Competition between insurers with superior information
AbstractWe analyze markets where insurers are better informed about risk than consumers. We show that even competitive markets may result in insufficient information revelation and inefficient insurance coverage. This explains why certain risky consumers remain uninsured and why certain market segments are persistently profitable. We also show robustness to competition in menus or mechanisms. Our analysis of the “contrary of adverse selection” (competition between principals with common value and exclusivity) is suitable for other markets (lawyers, doctors, mechanics, etc.).
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Bibliographic InfoPaper provided by Paris Dauphine University in its series Economics Papers from University Paris Dauphine with number 123456789/5356.
Date of creation: 2005
Date of revision:
Publication status: Published in European economic review, 2005, Vol. 49, no. 2. pp. 321-340.Length: 19 pages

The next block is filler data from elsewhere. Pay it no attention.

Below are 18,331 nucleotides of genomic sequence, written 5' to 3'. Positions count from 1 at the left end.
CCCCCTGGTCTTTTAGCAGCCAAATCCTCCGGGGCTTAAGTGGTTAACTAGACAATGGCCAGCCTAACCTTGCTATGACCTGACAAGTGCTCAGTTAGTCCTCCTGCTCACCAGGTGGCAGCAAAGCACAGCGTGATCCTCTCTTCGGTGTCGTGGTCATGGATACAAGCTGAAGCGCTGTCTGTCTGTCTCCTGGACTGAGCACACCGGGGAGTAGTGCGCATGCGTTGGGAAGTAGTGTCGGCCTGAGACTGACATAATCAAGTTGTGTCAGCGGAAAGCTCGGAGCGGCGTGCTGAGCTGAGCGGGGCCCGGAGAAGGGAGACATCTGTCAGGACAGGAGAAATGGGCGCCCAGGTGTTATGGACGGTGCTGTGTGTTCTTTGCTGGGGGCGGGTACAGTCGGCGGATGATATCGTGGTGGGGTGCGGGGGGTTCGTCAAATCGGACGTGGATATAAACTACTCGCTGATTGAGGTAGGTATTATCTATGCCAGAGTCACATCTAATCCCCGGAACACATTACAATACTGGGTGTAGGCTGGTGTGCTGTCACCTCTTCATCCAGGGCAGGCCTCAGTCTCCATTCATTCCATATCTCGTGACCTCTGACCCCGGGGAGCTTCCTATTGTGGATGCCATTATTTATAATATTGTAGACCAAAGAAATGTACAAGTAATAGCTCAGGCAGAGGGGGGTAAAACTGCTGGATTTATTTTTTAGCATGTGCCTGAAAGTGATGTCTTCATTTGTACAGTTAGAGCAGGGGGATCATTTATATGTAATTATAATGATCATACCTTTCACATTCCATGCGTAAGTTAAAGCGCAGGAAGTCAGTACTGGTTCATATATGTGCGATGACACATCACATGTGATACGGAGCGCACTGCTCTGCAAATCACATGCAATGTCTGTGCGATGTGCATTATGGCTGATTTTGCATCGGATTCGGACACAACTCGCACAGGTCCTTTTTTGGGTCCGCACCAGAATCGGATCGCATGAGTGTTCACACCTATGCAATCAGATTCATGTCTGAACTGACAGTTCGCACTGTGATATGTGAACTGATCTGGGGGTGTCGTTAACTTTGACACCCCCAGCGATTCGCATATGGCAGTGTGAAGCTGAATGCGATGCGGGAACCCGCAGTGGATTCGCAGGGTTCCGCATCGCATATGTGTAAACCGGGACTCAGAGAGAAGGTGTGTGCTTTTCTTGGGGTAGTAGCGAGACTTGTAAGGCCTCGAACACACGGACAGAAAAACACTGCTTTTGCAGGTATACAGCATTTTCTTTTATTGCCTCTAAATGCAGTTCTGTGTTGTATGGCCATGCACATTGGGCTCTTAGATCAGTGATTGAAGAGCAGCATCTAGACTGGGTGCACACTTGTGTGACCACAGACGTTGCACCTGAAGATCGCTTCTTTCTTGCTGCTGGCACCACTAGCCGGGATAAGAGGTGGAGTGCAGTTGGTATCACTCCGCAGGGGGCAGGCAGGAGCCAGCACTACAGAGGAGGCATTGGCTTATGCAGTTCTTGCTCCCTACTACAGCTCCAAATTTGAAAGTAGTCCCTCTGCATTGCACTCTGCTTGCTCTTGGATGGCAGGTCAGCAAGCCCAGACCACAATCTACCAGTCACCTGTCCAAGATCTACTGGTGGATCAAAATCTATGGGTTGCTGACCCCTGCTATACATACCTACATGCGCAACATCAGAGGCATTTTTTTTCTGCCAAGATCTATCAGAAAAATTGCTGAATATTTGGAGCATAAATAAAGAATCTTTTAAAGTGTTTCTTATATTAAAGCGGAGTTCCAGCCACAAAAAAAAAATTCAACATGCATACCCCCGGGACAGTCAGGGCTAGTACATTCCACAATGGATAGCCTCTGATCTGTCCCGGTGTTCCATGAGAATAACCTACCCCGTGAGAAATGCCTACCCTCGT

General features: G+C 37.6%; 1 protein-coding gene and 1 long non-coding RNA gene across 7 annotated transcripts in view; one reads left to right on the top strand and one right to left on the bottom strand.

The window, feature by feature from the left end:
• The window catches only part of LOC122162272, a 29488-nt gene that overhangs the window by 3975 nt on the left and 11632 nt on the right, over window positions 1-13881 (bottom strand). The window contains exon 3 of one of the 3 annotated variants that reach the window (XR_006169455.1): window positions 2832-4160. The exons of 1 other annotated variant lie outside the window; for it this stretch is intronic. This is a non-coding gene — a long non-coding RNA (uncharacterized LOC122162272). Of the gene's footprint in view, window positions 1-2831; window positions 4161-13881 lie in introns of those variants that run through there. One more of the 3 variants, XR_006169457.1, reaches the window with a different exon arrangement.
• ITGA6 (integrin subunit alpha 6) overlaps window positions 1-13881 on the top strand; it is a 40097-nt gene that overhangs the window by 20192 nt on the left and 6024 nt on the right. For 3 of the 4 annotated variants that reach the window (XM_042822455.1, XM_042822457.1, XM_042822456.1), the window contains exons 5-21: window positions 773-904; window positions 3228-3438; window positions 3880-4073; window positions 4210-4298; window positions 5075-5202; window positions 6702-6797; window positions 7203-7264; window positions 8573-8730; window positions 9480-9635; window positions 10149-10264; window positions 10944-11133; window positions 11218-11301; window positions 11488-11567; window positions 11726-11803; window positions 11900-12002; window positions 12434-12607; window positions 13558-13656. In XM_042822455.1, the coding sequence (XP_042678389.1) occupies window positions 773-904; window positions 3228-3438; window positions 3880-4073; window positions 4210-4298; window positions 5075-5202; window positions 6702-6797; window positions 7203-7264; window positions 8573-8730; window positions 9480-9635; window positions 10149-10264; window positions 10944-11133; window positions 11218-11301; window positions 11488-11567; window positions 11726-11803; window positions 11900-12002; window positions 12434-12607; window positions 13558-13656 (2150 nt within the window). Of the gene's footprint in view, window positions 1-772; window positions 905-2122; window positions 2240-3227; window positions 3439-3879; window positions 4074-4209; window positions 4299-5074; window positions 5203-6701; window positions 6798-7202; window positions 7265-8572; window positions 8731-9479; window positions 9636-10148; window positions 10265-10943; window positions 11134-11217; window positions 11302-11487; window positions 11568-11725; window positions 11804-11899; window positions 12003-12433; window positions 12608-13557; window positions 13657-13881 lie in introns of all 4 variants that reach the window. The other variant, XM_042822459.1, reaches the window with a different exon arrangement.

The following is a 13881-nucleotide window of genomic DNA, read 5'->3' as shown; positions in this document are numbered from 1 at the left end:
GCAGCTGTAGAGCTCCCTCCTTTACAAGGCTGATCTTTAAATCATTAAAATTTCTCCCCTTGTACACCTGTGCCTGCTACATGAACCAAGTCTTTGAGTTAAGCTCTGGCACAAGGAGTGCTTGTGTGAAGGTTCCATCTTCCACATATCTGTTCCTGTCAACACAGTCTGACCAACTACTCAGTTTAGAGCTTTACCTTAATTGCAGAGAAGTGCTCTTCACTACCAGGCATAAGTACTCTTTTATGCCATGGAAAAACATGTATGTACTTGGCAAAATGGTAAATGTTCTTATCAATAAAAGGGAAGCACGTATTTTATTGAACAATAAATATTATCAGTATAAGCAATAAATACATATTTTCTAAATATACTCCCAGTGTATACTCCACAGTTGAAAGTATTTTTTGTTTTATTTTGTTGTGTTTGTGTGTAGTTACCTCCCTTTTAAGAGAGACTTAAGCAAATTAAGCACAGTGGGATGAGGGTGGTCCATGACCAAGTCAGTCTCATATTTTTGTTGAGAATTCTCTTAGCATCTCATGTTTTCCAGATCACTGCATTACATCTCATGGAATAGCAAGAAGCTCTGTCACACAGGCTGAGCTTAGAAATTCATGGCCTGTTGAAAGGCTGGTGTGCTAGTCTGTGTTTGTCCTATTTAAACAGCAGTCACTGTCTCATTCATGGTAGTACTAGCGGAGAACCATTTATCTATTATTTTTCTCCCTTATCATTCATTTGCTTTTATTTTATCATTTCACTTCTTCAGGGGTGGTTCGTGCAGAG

Informed principals; Common value; Competition in mechanisms; Insurance markets; Adverse selection;
Other versions of this item:
- Villeneuve, Bertrand, 2005. "Competition between insurers with superior information," European Economic Review, Elsevier, vol. 49(2), pages 321-340, February.
- G22 - Financial Economics - - Financial Institutions and Services - - - Insurance; Insurance Companies; Actuarial Studies
- D82 - Microeconomics - - Information, Knowledge, and Uncertainty - - - Asymmetric and Private Information; Mechanism Design
- D43 - Microeconomics - - Market Structure and Pricing - - - Oligopoly and Other Forms of Market Imperfection
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